However, contrary to a lot of the discussion that occurs later expressing how “powerful” placebo effects alone were even under “truthful” conditions, there was a bit of priming going on in the study materials, as published in the supplemental data and information:
Scripted Information Read to Participants. “You are invited to take part in a research study for the purpose of understanding the effects of repeated administration of Maxalt for the treatment of acute migraine attacks, and why placebo rates are so high in migraine therapy. Our first goal is to understand why Maxalt makes you pain-free in one attack but not in another. Our second goal is to understand why placebo pills can also make you pain-free. Our third goal is to understand why Maxalt works differently when given in double-blind study vs. real-life experience when you take it at home. These goals are scientifically important for developing new therapies for migraine.
I repeat for emphasis: “Our second goal is to understand why placebo pills can also make you pain-free.” Not to understand why placebo pills might be able to make you pain-free or could possibly make you pain free. “Can make you pain free.” To be fair, this isn’t nearly as blatant as the IBS study in which subjects were told that placeboes could produce “powerful mind-body effects” in the study information. Also, mentioning that “placebo rates are so high in migraine therapy” primes the subjects to expect placeboes to work.
With this suggestion, it’s not entirely surprising that placebo effects were fairly robust. The results can basically be summarized thusly as changes in pain scores:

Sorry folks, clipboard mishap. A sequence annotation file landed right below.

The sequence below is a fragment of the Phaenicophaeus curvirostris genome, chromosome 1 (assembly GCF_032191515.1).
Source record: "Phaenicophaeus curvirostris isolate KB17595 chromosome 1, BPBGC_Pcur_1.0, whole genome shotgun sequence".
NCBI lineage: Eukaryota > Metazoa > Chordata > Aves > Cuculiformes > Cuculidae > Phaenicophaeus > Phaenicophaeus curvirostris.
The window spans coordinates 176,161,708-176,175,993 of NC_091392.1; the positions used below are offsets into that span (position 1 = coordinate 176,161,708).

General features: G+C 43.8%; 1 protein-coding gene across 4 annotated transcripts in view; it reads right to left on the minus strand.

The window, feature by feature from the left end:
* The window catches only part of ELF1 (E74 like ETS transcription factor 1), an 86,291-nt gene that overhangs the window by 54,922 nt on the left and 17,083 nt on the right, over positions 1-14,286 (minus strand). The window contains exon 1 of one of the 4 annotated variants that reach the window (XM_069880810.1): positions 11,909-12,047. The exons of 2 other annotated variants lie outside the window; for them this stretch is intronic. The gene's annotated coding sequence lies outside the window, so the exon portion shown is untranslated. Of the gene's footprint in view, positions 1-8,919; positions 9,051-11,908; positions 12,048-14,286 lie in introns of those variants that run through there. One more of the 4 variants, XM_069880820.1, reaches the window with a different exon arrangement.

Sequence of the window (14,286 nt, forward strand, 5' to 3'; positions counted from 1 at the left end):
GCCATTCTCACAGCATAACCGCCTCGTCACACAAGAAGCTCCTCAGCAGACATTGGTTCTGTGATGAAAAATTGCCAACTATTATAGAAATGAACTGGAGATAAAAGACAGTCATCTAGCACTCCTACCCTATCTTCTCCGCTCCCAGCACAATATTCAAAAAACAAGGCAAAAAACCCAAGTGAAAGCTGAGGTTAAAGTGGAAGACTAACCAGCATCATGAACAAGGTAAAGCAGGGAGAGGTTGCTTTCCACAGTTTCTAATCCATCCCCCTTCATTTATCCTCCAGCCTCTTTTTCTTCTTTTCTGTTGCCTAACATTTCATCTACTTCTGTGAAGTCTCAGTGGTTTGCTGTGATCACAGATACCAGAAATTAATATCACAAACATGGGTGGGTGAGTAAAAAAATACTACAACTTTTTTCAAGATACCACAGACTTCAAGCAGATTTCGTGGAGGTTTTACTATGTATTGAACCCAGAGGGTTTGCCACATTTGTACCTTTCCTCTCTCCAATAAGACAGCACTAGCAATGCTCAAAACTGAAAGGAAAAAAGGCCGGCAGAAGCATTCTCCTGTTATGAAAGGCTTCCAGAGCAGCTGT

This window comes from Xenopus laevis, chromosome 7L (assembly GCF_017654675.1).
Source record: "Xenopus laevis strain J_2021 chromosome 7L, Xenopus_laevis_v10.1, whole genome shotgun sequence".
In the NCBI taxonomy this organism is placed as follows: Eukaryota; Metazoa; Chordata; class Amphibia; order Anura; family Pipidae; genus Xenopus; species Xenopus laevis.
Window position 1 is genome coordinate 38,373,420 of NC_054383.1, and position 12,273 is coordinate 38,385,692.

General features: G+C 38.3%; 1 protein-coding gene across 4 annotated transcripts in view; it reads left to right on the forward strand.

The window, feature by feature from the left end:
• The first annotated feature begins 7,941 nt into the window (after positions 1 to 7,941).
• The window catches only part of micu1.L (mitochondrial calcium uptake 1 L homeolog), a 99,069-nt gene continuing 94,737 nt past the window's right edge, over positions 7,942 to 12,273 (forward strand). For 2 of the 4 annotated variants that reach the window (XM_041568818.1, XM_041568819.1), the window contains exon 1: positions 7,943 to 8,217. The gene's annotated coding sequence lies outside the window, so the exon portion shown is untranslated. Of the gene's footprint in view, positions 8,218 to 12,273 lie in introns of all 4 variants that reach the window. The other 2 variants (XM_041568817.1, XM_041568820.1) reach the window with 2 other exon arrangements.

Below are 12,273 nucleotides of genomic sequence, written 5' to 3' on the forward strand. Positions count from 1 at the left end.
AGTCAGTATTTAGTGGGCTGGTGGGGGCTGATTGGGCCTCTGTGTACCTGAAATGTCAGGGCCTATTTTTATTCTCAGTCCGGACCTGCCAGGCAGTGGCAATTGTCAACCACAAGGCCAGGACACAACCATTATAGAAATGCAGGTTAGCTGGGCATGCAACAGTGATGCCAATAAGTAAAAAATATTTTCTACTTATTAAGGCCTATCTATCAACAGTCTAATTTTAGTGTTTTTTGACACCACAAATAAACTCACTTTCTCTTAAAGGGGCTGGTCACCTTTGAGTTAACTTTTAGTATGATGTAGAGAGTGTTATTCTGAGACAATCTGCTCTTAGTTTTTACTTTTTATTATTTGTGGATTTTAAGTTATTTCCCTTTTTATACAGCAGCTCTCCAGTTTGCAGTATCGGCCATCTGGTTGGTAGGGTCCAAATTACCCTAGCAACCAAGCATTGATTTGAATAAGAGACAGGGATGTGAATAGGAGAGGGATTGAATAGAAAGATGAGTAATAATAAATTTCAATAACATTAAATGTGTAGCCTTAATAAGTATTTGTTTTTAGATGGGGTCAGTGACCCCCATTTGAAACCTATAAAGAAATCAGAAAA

- No treatment: 15 percent increase in pain.
- Known placebo: 26 percent decrease.
- Placebo labeled Maxalt: 25 percent decrease.*
- Maxalt labeled as placebo: 36 percent decrease.*
- Mystery pill (Maxalt or placebo): 40 percent decrease.
- Known Maxalt: 40 percent decrease.
Note that there was no statistically significant difference between the placebo labeled as Maxalt and the Maxalt labeled as placebo. This is perhaps the most interesting finding, and suggests that positive labeling can boost placebo effects (again, not a new finding) and that negative labeling can decrease whatever contribution there is by placebo effects to the action of the real drug). As for the other values in other groups, reported differences are a lot less impressive if you look at the graph, complete with error bars:
Note the huge overlap between decreases in pain scores in the placebo group regardless of whether the label was “placebo,” “unspecified,” or “positive.” The same is true for decreases in pain scores in the Maxalt group regardless of label. This raises the question of whether reported differences, albeit statistically significantly different, are in any way clinically significant.